"Clark is extremely disciplined in how he thinks through things and how he acts on them," says Chris Gamvroulas, president of Ivory Development. "In 2005 and 2006, he was sounding the warning bell about the overheated housing market and the damage speculators would do to our market. A lot of intelligent people saw the same signs and probably knew they needed to behave differently, but when it was really important to act, it took a lot of discipline not to buy land and sell to speculators. There was incredible pressure to do both. People would call trying to sell us land. We'd say, we're just not buying, and they'd say, 'Are you crazy!?' But Clark had that willingness and discipline and we were able to avoid much of the impact of the downturn."

Renewed innovation

In some ways Ivory has returned to the '90s by not overreaching. Following a philosophy long espoused by his father, Clark says the sales force is "king," he asked what his sales people needed from him to be successful. They said their biggest problems were customers who were unable to buy houses because of credit problems and buyers who couldn't buy new homes because they couldn't sell their old homes.

As a result, Ivory hired two employees to only help customers repair their credit, which means helping them manage their finances, pay bills on time, consolidate debt — a process that takes anywhere from a month to a couple of years. So far they have helped 100 families clean up their credit and buy homes. They also launched a program to help buyers lease their old homes when they are unable to sell them.

"When you don't have debt, and you're not having to put out fires constantly, then you can focus on more productive things like this," says Clark.

A few years ago Clark, still looking ahead, laid the groundwork for the company's next venture.

He began buying a variety of properties opportunistically and when he had enough of them he launched ICO Construction, the commercial arm of Ivory Homes. One of the first things he did was to sign former Harvard classmate Jim Seaberg, who was a partner at McKinsey & Co., as ICO's president. Seaberg had worked in the high tech field and invested in commercial real estate.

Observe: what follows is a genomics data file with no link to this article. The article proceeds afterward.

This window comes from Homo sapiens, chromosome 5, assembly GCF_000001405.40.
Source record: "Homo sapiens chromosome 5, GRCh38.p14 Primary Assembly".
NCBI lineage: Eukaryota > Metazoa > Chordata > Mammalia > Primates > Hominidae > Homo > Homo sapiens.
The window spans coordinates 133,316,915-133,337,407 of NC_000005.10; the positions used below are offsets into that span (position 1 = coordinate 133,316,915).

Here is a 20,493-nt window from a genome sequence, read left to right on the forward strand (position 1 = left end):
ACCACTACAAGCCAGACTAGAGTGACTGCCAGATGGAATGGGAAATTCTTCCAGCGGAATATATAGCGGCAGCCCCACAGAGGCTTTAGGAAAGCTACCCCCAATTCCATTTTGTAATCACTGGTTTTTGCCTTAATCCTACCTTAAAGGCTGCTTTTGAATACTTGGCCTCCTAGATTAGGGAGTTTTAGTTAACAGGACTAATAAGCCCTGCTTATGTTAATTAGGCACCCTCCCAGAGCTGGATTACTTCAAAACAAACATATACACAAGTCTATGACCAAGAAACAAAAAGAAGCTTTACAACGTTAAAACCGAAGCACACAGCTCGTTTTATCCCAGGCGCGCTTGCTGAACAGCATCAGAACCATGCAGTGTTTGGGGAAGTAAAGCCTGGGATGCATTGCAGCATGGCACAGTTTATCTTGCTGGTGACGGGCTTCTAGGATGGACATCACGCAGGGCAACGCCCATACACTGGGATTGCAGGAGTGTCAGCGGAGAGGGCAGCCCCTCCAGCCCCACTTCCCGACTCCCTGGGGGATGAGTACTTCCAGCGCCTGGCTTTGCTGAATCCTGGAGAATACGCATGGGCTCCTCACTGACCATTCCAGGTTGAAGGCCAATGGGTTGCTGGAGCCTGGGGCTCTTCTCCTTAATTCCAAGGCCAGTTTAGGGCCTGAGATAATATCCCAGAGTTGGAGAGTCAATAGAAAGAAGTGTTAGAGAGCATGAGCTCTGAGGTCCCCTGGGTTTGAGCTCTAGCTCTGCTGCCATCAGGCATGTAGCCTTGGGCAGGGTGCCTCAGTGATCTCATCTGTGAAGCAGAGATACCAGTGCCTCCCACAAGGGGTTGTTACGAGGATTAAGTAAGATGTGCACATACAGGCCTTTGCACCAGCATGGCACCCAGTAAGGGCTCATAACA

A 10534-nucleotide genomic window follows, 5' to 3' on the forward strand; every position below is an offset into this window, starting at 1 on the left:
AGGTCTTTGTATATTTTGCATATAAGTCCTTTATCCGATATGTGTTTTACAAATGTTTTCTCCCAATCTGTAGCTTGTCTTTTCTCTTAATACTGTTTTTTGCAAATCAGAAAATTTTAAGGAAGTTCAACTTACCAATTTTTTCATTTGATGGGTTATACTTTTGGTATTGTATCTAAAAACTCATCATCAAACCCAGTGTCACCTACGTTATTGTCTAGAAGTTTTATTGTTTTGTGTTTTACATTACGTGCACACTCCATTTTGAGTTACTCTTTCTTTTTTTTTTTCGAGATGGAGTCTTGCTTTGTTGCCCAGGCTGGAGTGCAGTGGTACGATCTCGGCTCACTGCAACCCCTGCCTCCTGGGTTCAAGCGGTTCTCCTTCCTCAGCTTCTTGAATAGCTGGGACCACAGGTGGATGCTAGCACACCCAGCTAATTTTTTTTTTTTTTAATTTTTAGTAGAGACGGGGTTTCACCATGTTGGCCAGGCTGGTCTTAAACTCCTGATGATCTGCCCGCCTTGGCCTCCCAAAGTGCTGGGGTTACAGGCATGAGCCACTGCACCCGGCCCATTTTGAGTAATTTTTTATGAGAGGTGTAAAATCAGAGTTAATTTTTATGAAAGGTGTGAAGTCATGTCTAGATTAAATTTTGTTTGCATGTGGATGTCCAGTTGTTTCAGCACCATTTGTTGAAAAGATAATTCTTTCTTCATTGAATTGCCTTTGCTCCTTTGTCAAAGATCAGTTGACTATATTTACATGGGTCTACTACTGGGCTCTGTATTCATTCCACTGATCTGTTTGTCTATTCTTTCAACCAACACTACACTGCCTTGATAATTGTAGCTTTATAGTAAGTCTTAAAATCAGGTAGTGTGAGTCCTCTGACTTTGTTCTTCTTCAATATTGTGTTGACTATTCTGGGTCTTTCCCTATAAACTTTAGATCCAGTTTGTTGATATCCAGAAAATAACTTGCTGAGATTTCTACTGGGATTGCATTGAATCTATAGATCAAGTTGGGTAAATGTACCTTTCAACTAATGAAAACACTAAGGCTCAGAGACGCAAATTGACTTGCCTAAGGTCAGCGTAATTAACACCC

"Clark is a relationship-builder and he stayed in touch with me for 20 years," says Seaberg. "When I got here, I was able to build on the relationships he has built in the community and hone the strategy. He allows me total autonomy."

Under ICO is land development, construction and property management. Mostly what they will do is build apartments — some 10,000 of them in the next 20 years.

Commercial real estate is seven times more volatile than home building, but Seaberg is undaunted. "People who do it well tend to perform fine," he says.

Besides that, Clark and Seaberg reason that the sister companies will balance one another because the home-building and commercial real estate industries tend to be counter-cyclical — when one is down the other is up. Also, the commercial business partners nicely with the home-development side of the business, sharing construction and land-development expertise.

"We wanted to do something that is complementary to what Ivory Homes does," says Seaberg. "The rationale is that it is adjacent to what we know and it creates a base of home owners. All of them will be a resort-like experience with on-site amenities and the benefits of ownership without the things people don't like, such as yard maintenance. All of the apartments will be Class A quality, like Ivory homes. There is a permanent class of renter who likes the resort-like experience."

Gamvroulas believes that is the hallmark of Clark's career. "He's not just on the board; he participates and believes in what he's doing," says Gamvroulas. "When he does something he does it and puts himself into it."